With the cross-dimensional Long Earth relatively established, distant versions of Earth begin to chafe at Datum’s Earth’s attempts to control them. When the humanoid trolls encounter prejudice and violence, famed dimension-stepper Joshua Valiente once more feels called upon to step in.
Baxter and Pratchett’s first entry in this series, The Long Earth, proved a disappointment that didn’t play to either author’s strength. Despite that, it had some interesting moments. This book doesn’t.
The Long War (the ‘war’ is a low key disagreement, entirely in the background), suggests that some collaborators just aren’t a good match.,
The beginning is slow and jumbled, and frankly, it doesn’t get much better. Characters have little connection to each other, and, worse, they’re not interesting. Occasional tidbits of random information are thrown in for no good reason – for example, “At Watson Brake, Louisiana, five thousand years in the past, nomadic Native American hunter-gatherers had constructed major earthwork complexes,” which has only the faintest of connections to the story. The disjointed nature of the writing continues throughout. One or both authors seems to feel compelled to connect every event to one or another popular song from recent decades. I like some of those songs too, but what’s the point? It gets really wearing, not to mention dull. There are too many other examples of in jokes (that also aren’t funny).
Characters are inconsistent too. Joshua is described as loth to leave his family, but seldom thinks about them. A young girl named Roberta is introduced as a precocious side character, but somehow morphs into a super-genius when we’re not looking. Some of the science is weak – on a world dense with insects except at high altitudes, bats chase flies at the top of a mountain. Why? A world with few plants has too much carbon dioxide – from where? The trolls, who have a complex song-oriented culture of their own, seem to sing only human music.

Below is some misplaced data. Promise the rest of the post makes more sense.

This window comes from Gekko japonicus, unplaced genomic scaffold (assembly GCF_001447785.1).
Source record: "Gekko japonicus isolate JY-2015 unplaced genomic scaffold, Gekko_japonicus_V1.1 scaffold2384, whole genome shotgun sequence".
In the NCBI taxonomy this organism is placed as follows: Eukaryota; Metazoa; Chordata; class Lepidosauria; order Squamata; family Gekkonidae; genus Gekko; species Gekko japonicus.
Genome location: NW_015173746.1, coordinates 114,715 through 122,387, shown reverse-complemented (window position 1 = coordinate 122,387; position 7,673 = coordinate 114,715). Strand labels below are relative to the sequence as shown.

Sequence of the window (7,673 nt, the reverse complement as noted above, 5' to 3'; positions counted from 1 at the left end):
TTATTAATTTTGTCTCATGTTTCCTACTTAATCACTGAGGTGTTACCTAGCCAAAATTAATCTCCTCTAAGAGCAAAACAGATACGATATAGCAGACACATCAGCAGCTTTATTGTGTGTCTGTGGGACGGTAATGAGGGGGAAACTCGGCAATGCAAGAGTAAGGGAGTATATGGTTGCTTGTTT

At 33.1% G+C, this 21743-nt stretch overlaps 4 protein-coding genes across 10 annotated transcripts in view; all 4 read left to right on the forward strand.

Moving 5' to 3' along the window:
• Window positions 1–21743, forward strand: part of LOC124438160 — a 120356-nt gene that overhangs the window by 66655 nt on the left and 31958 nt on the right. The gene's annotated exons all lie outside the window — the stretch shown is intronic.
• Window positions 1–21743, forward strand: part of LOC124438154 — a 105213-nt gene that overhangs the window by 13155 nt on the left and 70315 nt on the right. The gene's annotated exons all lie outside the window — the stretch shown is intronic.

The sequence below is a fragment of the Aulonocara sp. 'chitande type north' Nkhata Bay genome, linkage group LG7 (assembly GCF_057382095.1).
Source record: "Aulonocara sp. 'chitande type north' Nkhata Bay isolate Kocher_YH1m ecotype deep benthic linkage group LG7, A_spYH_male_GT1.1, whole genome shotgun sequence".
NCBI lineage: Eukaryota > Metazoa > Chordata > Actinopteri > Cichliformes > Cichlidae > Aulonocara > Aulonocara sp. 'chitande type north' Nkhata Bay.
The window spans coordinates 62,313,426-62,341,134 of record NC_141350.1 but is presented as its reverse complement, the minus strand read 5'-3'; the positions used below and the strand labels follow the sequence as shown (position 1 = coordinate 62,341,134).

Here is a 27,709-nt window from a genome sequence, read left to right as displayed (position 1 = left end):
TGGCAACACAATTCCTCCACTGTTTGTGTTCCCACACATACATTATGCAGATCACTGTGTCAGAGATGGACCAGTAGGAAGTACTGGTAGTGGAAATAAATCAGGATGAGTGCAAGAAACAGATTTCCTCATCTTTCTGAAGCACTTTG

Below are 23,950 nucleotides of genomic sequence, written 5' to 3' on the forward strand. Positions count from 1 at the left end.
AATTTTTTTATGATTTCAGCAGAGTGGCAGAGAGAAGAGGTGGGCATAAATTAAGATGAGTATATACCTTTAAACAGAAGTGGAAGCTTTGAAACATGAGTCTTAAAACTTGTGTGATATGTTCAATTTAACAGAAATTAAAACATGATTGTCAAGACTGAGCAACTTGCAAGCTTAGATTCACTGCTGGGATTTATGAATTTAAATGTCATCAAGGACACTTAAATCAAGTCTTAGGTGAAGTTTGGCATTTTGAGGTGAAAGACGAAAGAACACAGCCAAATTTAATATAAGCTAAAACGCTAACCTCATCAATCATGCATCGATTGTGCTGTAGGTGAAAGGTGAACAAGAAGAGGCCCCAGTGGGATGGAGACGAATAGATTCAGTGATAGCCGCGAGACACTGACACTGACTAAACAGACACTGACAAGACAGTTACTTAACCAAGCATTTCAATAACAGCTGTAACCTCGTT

Some parts of the story make very little sense. In particular, a late-book crisis feels entirely author-manufactured, and very unlikely to occur in real life. The resolution is apparently something to take on faith, since close inspection just leads to sputtering and cries of “What?” The putative big problem that drives Joshua just fades away, and suddenly all is well again. One couple fall in love for no real reason that I could see.
On a minor note, SFF has happily moved away (mostly) from the rampant sexism of earlier years. Occasional misandry, however, is apparently now okay, apparently. Nowhere near as widespread as the previous misogyny, but just as irritating. Here, it’s confined mostly to one character, where it might be understood as character definition, were it not treated as cute.
Overall, this is just not an interesting book, and certainly not the interesting collaboration of two talented authors. Instead of building to something new, they’ve sunk to a lowest common denominator. Even at that, they just don’t seem to have tried very hard. There were lots of more interesting things the authors could have done with this idea. Let contesting nations each have one world where they hold the land. Let each nation have one world where they’re as large as they once used to be. Explore the trolls, or the elves, or the mysterious pyramid builders. Almost anything. Instead they’ve served up a jumbled mostly plot-less disappointment that’s doesn’t lead much of anywhere at all, using characters not even the authors seem to care about.
I had reservations about the first book, but gave this one a try. I don’t recommend that you do. I won’t be going on to the third or fourth; I just don’t care what happens in them.